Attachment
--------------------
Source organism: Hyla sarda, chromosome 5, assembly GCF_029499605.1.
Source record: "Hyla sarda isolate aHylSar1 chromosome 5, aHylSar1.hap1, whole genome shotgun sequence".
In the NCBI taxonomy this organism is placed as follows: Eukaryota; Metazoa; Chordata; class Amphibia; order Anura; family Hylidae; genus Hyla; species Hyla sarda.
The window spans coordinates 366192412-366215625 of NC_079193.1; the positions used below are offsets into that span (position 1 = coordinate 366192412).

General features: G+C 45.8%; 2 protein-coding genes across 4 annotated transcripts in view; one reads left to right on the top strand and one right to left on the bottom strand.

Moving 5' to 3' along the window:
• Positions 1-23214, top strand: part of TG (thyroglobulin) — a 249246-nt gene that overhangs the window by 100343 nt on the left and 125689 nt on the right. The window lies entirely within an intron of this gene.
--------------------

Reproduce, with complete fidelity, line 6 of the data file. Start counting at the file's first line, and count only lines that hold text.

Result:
Moving 5' to 3' along the window: